Re: Artifact

My mother-in-law has been giving some thought to what she might like to take with her when she moves one last time. When I asked her which of her keepsakes were most important to her she said immediately, “My pictures!” I could relate to that sentiment since I have been in charge of family photography. Recently I digitalized all of that wealth so that my next move will be easier.

The task of cleaning out storage lockers, cupboards, closets, attics or sheds can be onerous and honouring. Through the layers of dust, artifacts of a personal nature are revealed. Letters and journals can be examined to make a time stamp, like rings on a tree stump, showing what was going on in our past, in times passed. Sorting comes easy when items literally break apart in your hands. Things that someone once thought might retain value, are not even yard sale worthy. Then again the adage,’One man’s junk is another man’s treasure’ continues to contain a nugget of truth.

I met up with a fellow who ran a New Immigrant Fellowship based around learning how to use a bicycle. My in-laws created a new memory for themselves by donating the wheels they had used when they were still able to peddle. In my job as cleaner/sorter in this downsizing adventure it is helpful to work with someone who sees value in letting go. I believe some of our curios are meant to make someone else smile. Clothes can be laundered and given away. Garden tools can be offered up to create new gardens of earthly delights.

My special mom has treasures from her daughter and grandkids that help her remember things hard to recapture. She wants to pass on family heirlooms. She has a pottery figurine she likes to have right next to her bed. It’s curious what each of us counts as treasure. I used to wonder what my birth mother was thinking as she stroked an old deckle edged Kodak black&white photograph. It was one taken of her sister, its corners now softened to the consistency of linen.

What we keep may be ‘art-in-fact’. Respect must be shown to the original owner of the relic. Museums around the world are coming to terms with this truth; that their cultural artifacts (some involving human remains) may have been procured under false pretences. Governments are seeking to rectify and reconcile with Indigenous People who have had their heritage put on display. Justice for these situations may be found through repatriation; a giving back of what was not ours to begin with.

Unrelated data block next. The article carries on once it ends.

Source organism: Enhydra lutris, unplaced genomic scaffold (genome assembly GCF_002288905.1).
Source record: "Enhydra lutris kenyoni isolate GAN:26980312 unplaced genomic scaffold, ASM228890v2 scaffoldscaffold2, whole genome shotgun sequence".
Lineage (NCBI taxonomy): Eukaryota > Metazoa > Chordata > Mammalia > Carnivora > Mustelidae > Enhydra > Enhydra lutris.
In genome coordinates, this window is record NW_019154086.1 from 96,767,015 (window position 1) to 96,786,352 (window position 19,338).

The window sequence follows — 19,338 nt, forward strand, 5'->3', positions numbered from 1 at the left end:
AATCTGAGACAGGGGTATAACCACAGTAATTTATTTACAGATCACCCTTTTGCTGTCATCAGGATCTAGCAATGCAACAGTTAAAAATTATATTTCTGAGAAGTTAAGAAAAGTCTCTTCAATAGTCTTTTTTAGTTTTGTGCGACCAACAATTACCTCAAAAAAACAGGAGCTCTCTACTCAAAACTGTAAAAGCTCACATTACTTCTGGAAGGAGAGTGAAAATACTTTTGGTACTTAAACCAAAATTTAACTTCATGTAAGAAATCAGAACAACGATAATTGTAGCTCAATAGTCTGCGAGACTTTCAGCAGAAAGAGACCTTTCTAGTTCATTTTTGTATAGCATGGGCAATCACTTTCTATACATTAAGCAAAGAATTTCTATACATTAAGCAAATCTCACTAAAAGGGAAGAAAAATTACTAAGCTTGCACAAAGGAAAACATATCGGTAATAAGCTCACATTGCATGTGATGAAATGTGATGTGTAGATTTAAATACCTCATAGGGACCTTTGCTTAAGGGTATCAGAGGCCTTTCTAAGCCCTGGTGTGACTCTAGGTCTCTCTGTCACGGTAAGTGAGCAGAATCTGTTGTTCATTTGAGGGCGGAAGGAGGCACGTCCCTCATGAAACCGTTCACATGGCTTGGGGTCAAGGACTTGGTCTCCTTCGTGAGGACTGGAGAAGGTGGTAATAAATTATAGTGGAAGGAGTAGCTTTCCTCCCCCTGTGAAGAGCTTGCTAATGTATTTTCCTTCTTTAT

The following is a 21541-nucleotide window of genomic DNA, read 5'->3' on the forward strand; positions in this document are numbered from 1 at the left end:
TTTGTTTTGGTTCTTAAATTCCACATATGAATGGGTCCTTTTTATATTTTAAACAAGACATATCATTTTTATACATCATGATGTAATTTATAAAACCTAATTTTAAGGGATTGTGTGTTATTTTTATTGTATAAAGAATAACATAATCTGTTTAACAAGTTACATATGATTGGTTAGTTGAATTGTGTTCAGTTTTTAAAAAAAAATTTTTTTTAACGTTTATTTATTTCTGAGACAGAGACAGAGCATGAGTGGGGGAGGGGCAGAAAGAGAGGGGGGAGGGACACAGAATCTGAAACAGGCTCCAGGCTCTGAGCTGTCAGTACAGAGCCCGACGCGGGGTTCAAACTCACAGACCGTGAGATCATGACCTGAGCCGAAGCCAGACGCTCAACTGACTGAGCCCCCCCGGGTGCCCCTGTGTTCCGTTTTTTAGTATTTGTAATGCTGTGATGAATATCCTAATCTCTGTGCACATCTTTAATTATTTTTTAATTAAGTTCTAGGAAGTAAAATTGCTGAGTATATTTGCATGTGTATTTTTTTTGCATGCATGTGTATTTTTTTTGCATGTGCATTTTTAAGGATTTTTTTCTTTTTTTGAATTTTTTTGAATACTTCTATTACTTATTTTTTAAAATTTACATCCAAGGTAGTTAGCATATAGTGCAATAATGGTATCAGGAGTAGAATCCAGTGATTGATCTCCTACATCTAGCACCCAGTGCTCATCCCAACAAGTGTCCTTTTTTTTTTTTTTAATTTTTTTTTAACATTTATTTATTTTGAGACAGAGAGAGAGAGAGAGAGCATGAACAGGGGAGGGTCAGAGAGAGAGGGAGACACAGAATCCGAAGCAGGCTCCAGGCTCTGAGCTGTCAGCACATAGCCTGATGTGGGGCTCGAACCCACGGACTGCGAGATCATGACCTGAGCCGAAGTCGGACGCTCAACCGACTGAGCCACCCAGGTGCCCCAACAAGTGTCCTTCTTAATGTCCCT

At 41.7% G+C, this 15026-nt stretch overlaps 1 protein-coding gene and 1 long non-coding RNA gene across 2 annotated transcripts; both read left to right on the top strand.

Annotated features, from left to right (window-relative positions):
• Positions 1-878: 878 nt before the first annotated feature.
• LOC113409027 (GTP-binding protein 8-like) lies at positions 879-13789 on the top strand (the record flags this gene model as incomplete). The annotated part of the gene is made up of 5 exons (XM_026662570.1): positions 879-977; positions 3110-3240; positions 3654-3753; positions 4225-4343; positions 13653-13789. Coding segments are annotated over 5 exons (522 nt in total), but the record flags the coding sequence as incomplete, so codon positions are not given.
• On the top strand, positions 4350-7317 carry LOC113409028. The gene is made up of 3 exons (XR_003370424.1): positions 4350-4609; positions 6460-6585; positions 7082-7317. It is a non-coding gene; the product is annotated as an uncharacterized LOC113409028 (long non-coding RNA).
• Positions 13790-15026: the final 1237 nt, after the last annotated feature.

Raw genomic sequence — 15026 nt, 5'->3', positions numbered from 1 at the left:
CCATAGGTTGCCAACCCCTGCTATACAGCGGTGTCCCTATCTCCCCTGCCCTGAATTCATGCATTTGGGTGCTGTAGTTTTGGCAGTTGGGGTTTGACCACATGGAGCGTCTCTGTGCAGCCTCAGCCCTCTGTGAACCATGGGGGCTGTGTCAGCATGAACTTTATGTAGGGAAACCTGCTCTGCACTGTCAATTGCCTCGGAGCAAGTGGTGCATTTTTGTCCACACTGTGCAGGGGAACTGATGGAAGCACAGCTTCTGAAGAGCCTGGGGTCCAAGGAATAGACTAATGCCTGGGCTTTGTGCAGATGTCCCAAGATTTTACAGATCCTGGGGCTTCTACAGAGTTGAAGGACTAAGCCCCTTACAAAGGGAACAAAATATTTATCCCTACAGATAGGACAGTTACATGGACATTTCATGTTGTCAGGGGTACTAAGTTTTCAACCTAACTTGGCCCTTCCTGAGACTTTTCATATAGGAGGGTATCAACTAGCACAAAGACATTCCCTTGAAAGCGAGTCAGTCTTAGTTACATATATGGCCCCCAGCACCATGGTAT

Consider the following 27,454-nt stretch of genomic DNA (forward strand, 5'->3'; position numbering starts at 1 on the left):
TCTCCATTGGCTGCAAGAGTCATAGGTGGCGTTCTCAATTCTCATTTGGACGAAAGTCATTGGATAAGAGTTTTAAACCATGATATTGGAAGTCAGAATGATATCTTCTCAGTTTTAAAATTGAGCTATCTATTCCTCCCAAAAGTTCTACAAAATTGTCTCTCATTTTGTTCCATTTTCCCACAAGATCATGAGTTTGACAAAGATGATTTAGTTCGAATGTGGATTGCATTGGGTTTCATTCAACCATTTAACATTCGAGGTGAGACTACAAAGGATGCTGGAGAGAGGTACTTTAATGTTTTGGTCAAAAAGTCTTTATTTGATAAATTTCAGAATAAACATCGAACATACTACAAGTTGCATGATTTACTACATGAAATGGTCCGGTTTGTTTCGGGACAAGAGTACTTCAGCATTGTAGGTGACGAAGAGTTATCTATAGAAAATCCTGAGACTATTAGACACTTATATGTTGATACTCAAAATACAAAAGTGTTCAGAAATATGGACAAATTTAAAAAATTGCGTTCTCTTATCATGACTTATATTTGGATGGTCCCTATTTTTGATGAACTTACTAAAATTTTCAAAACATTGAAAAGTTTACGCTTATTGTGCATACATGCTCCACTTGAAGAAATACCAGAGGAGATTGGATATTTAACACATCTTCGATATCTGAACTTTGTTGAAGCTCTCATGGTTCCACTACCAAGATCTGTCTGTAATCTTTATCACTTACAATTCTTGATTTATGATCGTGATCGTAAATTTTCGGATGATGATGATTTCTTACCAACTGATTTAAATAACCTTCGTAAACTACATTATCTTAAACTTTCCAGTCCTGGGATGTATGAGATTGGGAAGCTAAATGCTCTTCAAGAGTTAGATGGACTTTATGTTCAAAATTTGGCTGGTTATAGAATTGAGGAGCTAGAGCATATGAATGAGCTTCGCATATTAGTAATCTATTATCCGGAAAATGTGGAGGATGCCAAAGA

I can’t imagine what I might leave behind as an artifact. I’ve already discarded things I once thought useful but no longer found important enough to shelve or even seal in a box. I can be very sentimental when exposed to an idea. I can cry when I see an artist earnestly creating. Generally though, old things are just curiosities to me. I’m an old thing after all, and pretty curious to boot.

Re: Spectacle

Being a follower of the philosophy of awesomeness I’m naturally drawn to anything spectacular. Occurrences in the sky can make me gasp with pleasure. I love double rainbows. A bright full moon with a three dimensional texture will knock my socks off. While travelling on the prairies I’ve been awed by the spectacle of distant cloud formations slowly approaching my position then dropping rain in great curtains, quenching the arid landscape.

I can be gobsmacked by human feats of invention. I love a grand fireworks display as though I’m seeing it for the first time. Uniformed marching members of parades don’t turn me on like they did when I was a kid. Back then my mom would warn me not to make a spectacle of myself. Her admonishments made me shy, but maybe I’m just naturally introverted so I mustn’t blame her for my lack of desire to seek the spotlight. I had to get a pair of glasses (horrible cheap black rimmed ones) in grade eight which caused me a bit of teen angst. You could say I felt a spectacle due to my spectacles!

In adult situations, I prefer to be a shadow assistant or second-in-command. Once, a Chairperson of a Board, on which I served, called me a ‘stealth director’ which underscored my wish to be seen and not heard. I like to be judged by my actions. I am surprisingly happy when I find out someone has been talking about me. Some have said it is better to be gossiped about, rather than being the one to spread rumours. Balcony seats in opera houses were designed to show off patrons, much as scandal sheets, like the National Enquirer, serve the purpose of getting celebrities the notice desired. Can you be humble and not wish to attract attention, all at the same time? I seriously don’t recall an occasion when I’ve purposefully made a spectacle of myself. Whether that is because I’m not very daring in social situations or that I’m just not easily embarrassed, I haven’t figured that out yet.